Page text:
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AG Nessel Joins Coalition of 20 Attorneys General Backing Important New Federal Rule to Regulate Ghost Guns and make Communities Safer
July 12, 2022
Amicus Brief Continues Efforts to Support Common-Sense Gun Regulations and Improve Public Safety as these Weapons have Proliferated Across the Country
LANSING – Attorney General Dana Nessel joined a group of 20 Attorneys General in filing an amicus brief supporting an important new federal rule regulating “ghost guns”: unserialized weapons that are often made at home from weapon parts kits or partially complete frames and receivers and can be purchased without background checks.
The rule would help ensure that buyers pass background checks before purchasing such kits and that law enforcement officers can trace any self-made guns that are later used in a crime. It would also limit gun traffickers’ ability to distribute these dangerous weapons into Michigan.
“On average, more than 1,200 Michigan residents die each year from gun violence,” Nessel said. “Ghost guns continue to proliferate our streets and I have been asking ATF to close the dangerous loophole that keeps these weapons from being subject to the same regulations as other firearms. So I gladly stand with my colleagues in supporting this new common-sense rule.”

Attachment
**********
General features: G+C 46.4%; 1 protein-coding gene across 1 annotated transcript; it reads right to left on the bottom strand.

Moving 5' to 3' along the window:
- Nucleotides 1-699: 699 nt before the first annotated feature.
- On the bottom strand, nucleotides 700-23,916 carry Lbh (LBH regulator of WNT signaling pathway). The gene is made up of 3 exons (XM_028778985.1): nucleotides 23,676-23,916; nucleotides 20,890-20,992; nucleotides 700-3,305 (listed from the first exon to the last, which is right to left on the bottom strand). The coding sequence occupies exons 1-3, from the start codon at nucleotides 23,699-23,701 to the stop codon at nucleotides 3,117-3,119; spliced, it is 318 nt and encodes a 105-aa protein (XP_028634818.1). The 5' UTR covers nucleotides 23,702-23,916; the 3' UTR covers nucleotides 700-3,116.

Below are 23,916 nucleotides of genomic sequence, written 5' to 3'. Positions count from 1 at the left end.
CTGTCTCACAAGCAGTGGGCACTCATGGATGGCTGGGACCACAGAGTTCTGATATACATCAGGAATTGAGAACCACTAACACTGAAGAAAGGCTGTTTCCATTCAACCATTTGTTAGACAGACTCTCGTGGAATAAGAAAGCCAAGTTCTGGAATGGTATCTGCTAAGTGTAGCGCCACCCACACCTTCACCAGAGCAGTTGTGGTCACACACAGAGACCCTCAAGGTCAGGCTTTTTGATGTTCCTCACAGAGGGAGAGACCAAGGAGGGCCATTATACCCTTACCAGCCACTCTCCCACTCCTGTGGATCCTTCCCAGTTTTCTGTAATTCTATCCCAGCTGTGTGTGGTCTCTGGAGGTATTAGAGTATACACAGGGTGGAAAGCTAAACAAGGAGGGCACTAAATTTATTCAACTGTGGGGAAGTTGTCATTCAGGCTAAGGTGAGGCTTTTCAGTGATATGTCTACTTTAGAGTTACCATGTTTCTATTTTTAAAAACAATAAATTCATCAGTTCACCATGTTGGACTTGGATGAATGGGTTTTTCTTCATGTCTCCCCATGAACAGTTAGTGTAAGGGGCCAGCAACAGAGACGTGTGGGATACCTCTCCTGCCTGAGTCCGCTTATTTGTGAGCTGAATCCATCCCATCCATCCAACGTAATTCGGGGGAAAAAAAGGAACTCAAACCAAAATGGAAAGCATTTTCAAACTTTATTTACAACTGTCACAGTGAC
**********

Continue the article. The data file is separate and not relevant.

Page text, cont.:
In recent years, Michigan and other states have seen an exponential increase in the number of ghost guns recovered by law enforcement. Absent federal enforcement, these dangerous weapons have continued to proliferate, including in states that have tried to regulate ghost guns themselves. The Final Rule from the Bureau of Alcohol, Tobacco, Firearms, and Explosives (ATF) helps curb this problem by serving as a vital backstop to existing state efforts to stem the flow of ghost guns.
The ATF’s Final Rule regulates ghost guns by clarifying critical definitions in the Gun Control Act. Specifically, the Final Rule makes it clear that weapon parts kits and partially complete frames or receivers—the key building blocks for ghost guns—are “firearms” under the Act if they can be readily converted to function as such. In making this sensible clarification, the Final Rule helps ensure that these kits and partially complete frames or receivers are subject to the same serialization and background check requirements as conventionally manufactured guns. This helps close a dangerous loophole in firearms regulation that enabled people to evade existing gun laws and get their hands on these dangerous weapons.
A copy of the brief is available here.
The brief was led by District of Columbia Attorney General Karl A. Racine and the Attorneys General of New Jersey and Pennsylvania and joined by the Attorneys General of California, Colorado, Connecticut, Delaware, Hawaii, Illinois, Maine, Maryland, Massachusetts, Minnesota, New York, North Carolina, Oregon, Rhode Island, Washington, and Wisconsin.